Notwithstanding the Class A/B structure, the lack of share buybacks, the non-smooth earnings stream, and big piles of cash that build up on the balance sheet and then leave when an attractive acquisition comes along (an acquisition which may or may not be “immediately accretive”—another slogan in the “enhancing shareholder value” toolkit of trite sayings), Alice and David built, from a standing start, a diagnostics and life science company with 7,000 employees generating $2 billion of revenue, carrying an enterprise value of $3 billion, without ever having to cater to the whims of Wall Street’s Finest.

How, exactly, did they accomplish this?  One of many examples comes in the following story.
 After the North American “mad cow” outbreak occurred, Bio-Rad was suddenly facing a windfall from its test, so I visited the company to get an update on its long-term plans from the CEO (David and Alice's son, Norm Schwartz), and the CFO (Christine Tsingos).  David sat in with us, wearing his usual bolo tie and occasionally interjecting in his affable way.
 When the mad cow issue came up, however, David took over the conversation.
 Now, he could have hyped his stock using the mad cow disease as a launching pad.  He could have, like many other CEOs in his shoes might have, pretended it was the beginning of up-and-to-the-right growth for Bio-Rad that would get me and other investors excited.  He could have easily pumped his stock and made himself a lot richer in the short-run.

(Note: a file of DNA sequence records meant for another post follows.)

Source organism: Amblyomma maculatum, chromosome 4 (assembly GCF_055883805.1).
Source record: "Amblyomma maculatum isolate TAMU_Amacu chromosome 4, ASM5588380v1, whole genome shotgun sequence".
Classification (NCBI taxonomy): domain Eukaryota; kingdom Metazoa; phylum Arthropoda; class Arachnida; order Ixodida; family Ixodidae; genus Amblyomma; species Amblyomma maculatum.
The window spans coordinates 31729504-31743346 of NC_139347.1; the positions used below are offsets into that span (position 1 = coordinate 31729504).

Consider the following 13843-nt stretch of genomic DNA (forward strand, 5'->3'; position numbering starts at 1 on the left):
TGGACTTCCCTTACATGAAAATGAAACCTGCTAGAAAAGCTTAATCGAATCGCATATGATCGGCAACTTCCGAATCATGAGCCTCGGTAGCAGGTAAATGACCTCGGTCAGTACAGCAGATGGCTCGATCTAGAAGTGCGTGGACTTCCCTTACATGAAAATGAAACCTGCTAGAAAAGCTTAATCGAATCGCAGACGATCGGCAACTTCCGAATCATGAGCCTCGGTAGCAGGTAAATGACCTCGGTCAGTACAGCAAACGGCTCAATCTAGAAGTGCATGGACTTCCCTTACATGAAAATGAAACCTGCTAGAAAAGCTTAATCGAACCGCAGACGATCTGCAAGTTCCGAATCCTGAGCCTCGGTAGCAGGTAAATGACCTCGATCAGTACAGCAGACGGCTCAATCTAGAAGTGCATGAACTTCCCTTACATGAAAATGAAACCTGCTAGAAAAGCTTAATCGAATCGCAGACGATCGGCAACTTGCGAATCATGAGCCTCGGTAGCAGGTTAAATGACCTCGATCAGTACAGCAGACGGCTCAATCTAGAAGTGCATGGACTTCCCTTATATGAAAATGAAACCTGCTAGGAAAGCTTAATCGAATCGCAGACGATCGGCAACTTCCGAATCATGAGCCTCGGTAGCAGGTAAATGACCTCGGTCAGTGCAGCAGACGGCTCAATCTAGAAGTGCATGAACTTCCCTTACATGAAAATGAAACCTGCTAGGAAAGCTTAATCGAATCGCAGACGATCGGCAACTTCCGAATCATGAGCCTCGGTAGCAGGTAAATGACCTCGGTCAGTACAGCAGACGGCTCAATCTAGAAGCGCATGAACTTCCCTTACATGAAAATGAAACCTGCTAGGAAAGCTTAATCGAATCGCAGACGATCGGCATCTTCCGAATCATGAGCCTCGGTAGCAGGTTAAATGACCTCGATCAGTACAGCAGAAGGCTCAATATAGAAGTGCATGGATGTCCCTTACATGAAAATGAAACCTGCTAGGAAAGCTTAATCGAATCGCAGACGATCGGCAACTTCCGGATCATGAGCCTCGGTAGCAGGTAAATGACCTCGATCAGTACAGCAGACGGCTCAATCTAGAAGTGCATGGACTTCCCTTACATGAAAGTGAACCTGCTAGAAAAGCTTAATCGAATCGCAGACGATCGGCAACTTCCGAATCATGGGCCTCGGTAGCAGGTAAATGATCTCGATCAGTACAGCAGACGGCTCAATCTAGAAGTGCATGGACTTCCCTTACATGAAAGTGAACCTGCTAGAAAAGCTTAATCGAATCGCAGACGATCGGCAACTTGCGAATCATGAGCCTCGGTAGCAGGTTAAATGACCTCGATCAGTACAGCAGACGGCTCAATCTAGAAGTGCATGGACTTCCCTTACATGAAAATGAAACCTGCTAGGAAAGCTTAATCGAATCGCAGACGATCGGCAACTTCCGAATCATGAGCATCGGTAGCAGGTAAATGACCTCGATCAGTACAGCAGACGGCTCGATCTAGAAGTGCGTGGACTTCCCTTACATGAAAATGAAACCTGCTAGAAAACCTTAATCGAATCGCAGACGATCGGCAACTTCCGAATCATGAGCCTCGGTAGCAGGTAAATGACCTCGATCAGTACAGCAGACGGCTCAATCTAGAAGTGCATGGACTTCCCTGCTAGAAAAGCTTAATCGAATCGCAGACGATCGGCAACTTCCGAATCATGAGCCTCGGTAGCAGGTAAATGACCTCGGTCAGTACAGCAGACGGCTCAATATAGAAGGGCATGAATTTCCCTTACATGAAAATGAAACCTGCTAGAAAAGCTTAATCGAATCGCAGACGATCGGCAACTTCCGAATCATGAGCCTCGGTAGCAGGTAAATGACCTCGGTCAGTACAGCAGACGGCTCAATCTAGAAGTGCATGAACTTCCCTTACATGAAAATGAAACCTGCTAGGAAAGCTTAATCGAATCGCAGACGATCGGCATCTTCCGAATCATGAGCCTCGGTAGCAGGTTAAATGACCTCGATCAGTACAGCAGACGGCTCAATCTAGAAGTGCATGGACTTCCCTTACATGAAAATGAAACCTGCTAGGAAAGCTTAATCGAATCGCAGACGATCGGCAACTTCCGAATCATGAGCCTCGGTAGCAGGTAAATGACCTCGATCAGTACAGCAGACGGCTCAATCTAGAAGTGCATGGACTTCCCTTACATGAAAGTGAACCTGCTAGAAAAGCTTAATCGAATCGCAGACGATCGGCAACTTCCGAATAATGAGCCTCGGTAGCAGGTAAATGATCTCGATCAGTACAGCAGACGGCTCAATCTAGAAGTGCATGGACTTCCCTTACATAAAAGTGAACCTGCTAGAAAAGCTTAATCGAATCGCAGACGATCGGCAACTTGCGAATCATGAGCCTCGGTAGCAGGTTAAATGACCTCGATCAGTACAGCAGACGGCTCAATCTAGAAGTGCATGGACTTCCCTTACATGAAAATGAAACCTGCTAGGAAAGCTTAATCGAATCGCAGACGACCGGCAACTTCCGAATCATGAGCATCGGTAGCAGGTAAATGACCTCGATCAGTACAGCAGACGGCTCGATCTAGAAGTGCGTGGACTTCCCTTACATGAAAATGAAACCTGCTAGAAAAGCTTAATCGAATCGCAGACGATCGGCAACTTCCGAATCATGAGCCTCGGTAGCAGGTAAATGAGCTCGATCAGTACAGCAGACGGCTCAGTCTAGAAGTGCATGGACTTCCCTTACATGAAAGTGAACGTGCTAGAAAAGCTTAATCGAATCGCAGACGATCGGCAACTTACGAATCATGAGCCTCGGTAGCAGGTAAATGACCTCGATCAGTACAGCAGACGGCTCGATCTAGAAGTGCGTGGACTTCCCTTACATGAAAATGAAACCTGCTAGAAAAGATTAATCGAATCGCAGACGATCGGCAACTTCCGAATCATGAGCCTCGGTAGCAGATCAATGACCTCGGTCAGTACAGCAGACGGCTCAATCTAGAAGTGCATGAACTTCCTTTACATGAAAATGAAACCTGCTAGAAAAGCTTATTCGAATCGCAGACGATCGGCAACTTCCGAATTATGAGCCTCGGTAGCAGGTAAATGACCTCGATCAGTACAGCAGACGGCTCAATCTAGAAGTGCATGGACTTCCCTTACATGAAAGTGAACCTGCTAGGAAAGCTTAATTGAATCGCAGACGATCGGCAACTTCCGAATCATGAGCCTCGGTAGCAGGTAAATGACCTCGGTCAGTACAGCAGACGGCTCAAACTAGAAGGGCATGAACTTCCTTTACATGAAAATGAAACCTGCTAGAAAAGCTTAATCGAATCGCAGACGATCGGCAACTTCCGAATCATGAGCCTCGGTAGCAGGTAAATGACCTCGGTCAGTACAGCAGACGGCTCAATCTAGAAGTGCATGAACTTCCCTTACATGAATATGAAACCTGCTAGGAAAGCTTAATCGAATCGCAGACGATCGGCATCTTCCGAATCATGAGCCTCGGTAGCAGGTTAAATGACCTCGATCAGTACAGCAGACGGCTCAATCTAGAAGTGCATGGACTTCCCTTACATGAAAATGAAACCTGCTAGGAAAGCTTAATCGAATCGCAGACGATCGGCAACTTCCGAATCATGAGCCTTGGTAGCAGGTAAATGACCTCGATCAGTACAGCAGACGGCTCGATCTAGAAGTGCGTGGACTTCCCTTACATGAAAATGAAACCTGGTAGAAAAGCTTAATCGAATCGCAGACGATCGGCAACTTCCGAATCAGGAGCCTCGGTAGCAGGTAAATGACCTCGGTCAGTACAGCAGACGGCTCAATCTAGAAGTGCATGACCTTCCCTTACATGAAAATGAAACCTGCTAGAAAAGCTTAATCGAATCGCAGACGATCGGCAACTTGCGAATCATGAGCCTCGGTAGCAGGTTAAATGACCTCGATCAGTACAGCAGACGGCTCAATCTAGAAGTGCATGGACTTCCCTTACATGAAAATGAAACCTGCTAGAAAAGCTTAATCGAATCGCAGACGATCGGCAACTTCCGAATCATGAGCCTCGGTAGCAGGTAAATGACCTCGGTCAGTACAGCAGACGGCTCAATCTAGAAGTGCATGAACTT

But he didn’t.
 Instead, he took a piece of paper and drew a line that looked like the normal distribution of a standard deviation.  “The mad cow revenue will climb like this,” he told me, tracing the upward curve of the line.  “Then it’ll peak and then fall off, like this.  Meantime, we’ll use the money to invest in other things for the long term.”
 And that’s exactly what happened.
 And it’s exactly what they did.
 And it worked for everyone involved.
 David Schwartz was one of the very, very good guys.



Jeff Matthews
Author “Secrets in Plain Sight: Business and Investing Secrets of Warren Buffett”
(eBooks on Investing, 2011)    Available now at Amazon.com

© 2012 NotMakingThisUp, LLC
                                   
The content contained in this blog represents only the opinions of Mr. Matthews.   Mr. Matthews also acts as an advisor and clients advised by Mr. Matthews may hold either long or short positions in securities of various companies discussed in the blog based upon Mr. Matthews’ recommendations.  This commentary in no way constitutes investment advice, and should never be relied on in making an investment decision, ever.  Also, this blog is not a solicitation of business by Mr. Matthews: all inquiries will be ignored.  The content herein is intended solely for the entertainment of the reader, and the author.

Monday, April 02, 2012

Augusta National Golf Club: What Would Warren Do?

Golf’s Masters Facing Male-Only Dilemma With IBM CEO Rometty
By Beth Jinks and Michael Buteau
    March 28 (Bloomberg) -- Will International Business Machines Corp.’s Ginni Rometty be able to wear a green jacket at the Masters Tournament?